You do not have to be a frog or toad expert to make an important contribution. There are more than 100 FrogWatch USA chapters across the nation available to train and support volunteers. Join a local chapter and learn how to identify frogs and toads by their unique breeding calls, select a wetland monitoring site, and collect and submit data. Data are input online to a nationwide data entry and visualization system which is

Locate a chapter on the interactive chapter map, or use other maps, graphs, and calling calendar visualizations to determine when species are likely to be heard calling, compare observations over time, and examine how species compositions change across regions. Learn more about data collection, entry, and visualization by visiting

FrogWatch USA’s online data entry, mapping, and analysis system is powered by FieldScope, a platform developed by the National Geographic Society for citizen science projects.

About El Paso Zoo


April –

FrogWatch USATM is a citizen science program dedicated to collecting information about frog and toad populations, raising awareness about amphibians and wetlands, and engaging the public in science. FrogWatch USA volunteers have been collecting data on the frogs and toads heard calling in local wetlands during evenings from February through August since 1998, and together contribute to a long-term, large-scale effort to gather information on species presence,

habitat use, and changes over time. Previously abundant amphibian populations have experienced dramatic population declines in the United States, and the data collected by citizens scientists can help understand the scope, geographic scale, and causes of population declines to inform conservation and research efforts.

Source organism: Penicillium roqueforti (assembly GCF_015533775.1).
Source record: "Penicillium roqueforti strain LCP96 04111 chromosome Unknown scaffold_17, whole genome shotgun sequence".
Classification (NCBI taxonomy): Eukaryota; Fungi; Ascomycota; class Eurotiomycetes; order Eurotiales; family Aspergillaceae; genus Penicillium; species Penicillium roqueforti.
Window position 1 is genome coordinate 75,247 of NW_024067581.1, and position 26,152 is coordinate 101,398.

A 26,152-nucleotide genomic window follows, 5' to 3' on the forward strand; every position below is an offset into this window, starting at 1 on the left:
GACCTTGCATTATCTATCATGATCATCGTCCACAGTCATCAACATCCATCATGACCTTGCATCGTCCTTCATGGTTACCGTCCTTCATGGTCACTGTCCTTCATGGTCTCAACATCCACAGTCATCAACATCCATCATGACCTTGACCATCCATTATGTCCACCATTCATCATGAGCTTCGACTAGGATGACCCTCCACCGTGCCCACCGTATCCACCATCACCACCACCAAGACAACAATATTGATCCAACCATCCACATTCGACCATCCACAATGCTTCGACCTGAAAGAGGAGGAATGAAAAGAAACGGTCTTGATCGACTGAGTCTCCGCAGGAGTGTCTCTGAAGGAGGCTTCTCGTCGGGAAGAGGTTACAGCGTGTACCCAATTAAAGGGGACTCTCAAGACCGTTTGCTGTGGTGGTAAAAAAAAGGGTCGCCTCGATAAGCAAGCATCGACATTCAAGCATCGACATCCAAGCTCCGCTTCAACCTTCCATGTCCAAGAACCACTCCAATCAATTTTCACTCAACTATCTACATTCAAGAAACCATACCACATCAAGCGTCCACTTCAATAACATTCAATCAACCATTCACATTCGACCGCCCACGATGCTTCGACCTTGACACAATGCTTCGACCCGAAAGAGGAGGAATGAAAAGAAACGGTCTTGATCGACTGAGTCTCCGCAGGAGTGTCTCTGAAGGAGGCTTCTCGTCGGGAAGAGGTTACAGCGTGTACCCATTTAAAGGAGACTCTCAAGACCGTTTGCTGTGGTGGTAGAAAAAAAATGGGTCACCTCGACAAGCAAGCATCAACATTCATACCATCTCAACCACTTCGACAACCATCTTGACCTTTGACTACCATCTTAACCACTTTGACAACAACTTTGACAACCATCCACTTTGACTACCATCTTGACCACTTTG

Locally recognized as the Best Place to Take the Kiddos, the El Paso Zoo sits on 35 acres of fun and adventure. Bigger and better than ever, the El Paso Zoo is an expansive green space that is home to exotic animals from around the world and features family attractions such as the African Star train and the Hunt Family Desert Spring. Accredited by the Association of Zoos & Aquariums (AZA), the El Paso Zoo celebrates the value of animals and natural resources and creates opportunities for people to rediscover their connection to nature. For more information, visit For news and exclusive content, follow us on Facebook ( and YouTube (


Price’s Creameries Presents A April Pools Events In Coordination with Drowning Prevention Coalition of El Paso El Paso, Texas – Price’s Creameries and the Drowning Prevention Coalition of El Paso will host April Pools Month teaching water safety to children and adults in El Paso, Texas along with free swimming. The events will be at various aquatic centers in the city with the Drowning Prevention Coalition Partners and all activities will be free.

April 5

YMCA Bowling Family Branch 5509 Will Ruth Ave. Information - (915) 755-9622

11:00 a.m.

YMCA Westside Family YMCA 12:30 p.m. 7145 N. Mesa St. Info – Anthony Arriola - (915) 584-9622 April 12

*April 19

YWCA Shirley Leavell Branch 11:00 a.m. – 2:00 p.m. 10712 Sam Snead Dr. Info – Diana Hastings - (915) 593-1289 El Paso Parks and Recreation 11:00 a.m. Armijo Aquatic Center Information – Wright Stanton (915) 544-3556

*also includes Easter Egg Hunt for children


you know of a historic building or site that is threatened with demolition or extinction? This is your